Whitehaven looking north

Looking north west across the Solway Firth to Scotland

Whitehaven Marina

The UK Government’s recommendation is to stay home and save lives – fair enough. After months of cold winter, it’s hard for locals to stay home and not enjoy the sunshine, but they are keeping their distance. A walk along the cliffs is an hour I enjoy to escape from the isolation.

Locals heading to Vagabond pub during lockdown

Restrictions on movements generally are that “no one may leave the place where they live without reasonable excuse”. As such, recreational boating is not recommended. There’s also the case that there’s nowhere to visit. I suppose we could leave Whitehaven and head towards Europe, but with the situation as bad down there and restrictions entering the country(s), we need to question what advantage it would be to travel now. Unlike cruisers locked down in other countries, we have no problems in the UK regarding length of stay, nor do we have issues with language or are we stuck on anchor. We are safe in a marina, have close access to supermarkets and can get out for a walk along the cliffs. Whitehaven is a great place to hang out. Although we are keen to get moving and begin the slow journey back to Australia, like most people, we must be patient and wait.

Looking south-west towards Isle of Man

One month since the UK lockdown and shockingly there are now over 18,000 reported deaths across the UK attributed to COVID19. Across Cumbria’s two acute NHS hospital trusts, which includes Whitehaven, a total of 233 coronavirus deaths. On the tiny Isle of Man, a day sail away from Whitehaven, 15 people have sadly succumbed to the virus.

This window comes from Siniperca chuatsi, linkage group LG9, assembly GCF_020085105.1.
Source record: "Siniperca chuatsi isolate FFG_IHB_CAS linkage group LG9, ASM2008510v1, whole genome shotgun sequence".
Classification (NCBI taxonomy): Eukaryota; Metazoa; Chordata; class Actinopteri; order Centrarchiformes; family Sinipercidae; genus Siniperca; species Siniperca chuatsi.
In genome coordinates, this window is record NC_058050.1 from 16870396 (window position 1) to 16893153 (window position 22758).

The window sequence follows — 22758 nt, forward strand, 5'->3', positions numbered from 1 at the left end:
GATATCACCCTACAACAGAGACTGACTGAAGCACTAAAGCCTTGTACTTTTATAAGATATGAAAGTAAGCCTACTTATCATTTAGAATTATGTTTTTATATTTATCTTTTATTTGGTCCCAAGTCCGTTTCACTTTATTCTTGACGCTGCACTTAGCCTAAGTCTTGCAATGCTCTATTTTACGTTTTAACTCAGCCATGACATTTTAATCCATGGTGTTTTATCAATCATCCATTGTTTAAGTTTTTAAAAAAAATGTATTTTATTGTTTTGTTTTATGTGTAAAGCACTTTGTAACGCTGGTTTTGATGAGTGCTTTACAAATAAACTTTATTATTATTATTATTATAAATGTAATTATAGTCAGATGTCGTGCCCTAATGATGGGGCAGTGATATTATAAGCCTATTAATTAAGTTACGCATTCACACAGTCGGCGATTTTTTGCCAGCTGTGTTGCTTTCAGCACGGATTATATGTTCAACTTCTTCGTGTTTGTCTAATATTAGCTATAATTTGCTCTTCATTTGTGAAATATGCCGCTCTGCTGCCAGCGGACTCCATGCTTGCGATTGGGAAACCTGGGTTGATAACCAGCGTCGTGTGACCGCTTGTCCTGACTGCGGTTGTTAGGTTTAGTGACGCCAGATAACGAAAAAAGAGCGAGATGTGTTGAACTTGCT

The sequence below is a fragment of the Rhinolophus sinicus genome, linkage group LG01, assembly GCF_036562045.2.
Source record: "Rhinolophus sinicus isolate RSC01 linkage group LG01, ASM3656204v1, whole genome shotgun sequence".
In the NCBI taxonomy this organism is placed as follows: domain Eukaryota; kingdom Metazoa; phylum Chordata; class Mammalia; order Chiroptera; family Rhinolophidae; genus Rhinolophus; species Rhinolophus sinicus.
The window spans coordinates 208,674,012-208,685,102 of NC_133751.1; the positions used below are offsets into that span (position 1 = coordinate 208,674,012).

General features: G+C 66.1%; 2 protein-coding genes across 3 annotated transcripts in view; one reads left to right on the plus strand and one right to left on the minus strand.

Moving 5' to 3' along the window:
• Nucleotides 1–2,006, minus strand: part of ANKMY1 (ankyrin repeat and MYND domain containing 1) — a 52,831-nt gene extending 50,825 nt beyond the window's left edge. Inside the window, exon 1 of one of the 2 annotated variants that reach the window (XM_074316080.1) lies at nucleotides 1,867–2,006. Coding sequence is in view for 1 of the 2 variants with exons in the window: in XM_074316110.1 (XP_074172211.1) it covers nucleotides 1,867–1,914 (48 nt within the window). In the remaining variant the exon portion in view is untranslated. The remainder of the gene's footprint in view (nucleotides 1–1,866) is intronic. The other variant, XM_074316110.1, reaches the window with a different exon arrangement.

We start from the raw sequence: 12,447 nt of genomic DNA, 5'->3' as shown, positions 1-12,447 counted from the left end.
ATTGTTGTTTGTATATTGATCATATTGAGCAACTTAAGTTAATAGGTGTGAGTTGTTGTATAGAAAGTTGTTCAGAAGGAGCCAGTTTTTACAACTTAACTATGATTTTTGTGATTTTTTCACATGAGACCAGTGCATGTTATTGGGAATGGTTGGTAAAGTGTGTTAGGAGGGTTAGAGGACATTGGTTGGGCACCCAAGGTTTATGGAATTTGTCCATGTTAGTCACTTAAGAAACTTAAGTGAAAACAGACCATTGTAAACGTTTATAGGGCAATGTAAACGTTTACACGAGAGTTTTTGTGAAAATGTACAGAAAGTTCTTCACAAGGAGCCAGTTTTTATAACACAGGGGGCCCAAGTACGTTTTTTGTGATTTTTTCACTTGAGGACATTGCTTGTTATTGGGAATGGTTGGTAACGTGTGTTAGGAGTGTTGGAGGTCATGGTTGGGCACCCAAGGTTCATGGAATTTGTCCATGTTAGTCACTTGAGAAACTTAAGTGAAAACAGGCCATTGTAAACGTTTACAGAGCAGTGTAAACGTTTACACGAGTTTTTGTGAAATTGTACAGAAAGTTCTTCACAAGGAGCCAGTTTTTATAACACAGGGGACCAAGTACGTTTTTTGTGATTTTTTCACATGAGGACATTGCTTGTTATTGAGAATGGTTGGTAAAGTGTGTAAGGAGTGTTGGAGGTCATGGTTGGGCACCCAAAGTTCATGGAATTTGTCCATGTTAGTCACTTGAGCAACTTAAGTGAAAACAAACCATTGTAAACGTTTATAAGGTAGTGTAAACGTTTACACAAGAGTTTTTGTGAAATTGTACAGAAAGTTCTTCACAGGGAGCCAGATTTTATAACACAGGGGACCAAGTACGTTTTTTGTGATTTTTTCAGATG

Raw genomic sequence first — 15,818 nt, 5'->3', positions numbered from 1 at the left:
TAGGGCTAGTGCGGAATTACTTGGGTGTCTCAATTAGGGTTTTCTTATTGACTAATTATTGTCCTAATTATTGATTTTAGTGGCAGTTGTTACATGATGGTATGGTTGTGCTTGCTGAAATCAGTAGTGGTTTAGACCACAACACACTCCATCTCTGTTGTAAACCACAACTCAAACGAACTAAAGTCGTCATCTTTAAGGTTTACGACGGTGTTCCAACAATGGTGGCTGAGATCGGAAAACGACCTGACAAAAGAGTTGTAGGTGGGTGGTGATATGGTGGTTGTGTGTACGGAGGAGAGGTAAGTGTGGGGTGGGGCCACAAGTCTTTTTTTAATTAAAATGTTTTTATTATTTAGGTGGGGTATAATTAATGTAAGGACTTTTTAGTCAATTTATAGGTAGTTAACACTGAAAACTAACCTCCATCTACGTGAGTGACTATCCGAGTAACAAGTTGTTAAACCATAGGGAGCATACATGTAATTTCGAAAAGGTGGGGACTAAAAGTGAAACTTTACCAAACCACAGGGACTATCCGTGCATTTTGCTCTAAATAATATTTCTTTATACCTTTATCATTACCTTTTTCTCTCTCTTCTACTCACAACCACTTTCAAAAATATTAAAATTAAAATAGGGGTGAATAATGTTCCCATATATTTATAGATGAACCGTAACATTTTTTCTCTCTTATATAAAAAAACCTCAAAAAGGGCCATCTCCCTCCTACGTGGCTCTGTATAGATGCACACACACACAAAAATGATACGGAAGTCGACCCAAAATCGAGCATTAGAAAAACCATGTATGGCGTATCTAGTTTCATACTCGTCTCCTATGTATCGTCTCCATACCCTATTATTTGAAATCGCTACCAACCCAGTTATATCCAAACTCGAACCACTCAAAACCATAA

The art of queuing

On a brighter note, it’s nice to see people out painting their fences, washing cars, enjoying time with their kids as they practice physical distancing. Brits have mastered the art of queuing, so waiting in line at supermarkets is quite stressless as people maintain their 2m distance.

So, with nothing else to do, we keep busy.

Each fine sunny day we go outside – the weather is ideal for working on the boat and there’s always plenty to do. The topsides were scrubbed and polished; the Windex was bent back into position after a crow managed to bend it out of shape; the bikes were cleaned up; the cleats were removed, cleaned and re-bedded; stainless steel is now gleaming; new ropes spliced; fishing tackle box sorted; anchor chain cleaned; cables tidied up….and so on. I think we now have the cleanest boat at the marina! In the evenings we watch various series re-runs, movies and some news. I’ve got a few books waiting to be read too.

The current lockdown period ends May 7, however, it’s highly likely this will be extended, perhaps a few months yet. The situation in Australia seems fairly under control, at least by the reported figures and updates from family. I hope Australian’s continue their vigilance against this highly contagious virus as they head into the winter months.

That’s about it. Stay safe everyone and we hope that all is well wherever you are. Here’s some springtime pics from around Whitehaven.

April blossom

Social distancing Whitehaven

Walking in the park

Wellington Row, Whitehaven

Spring flowers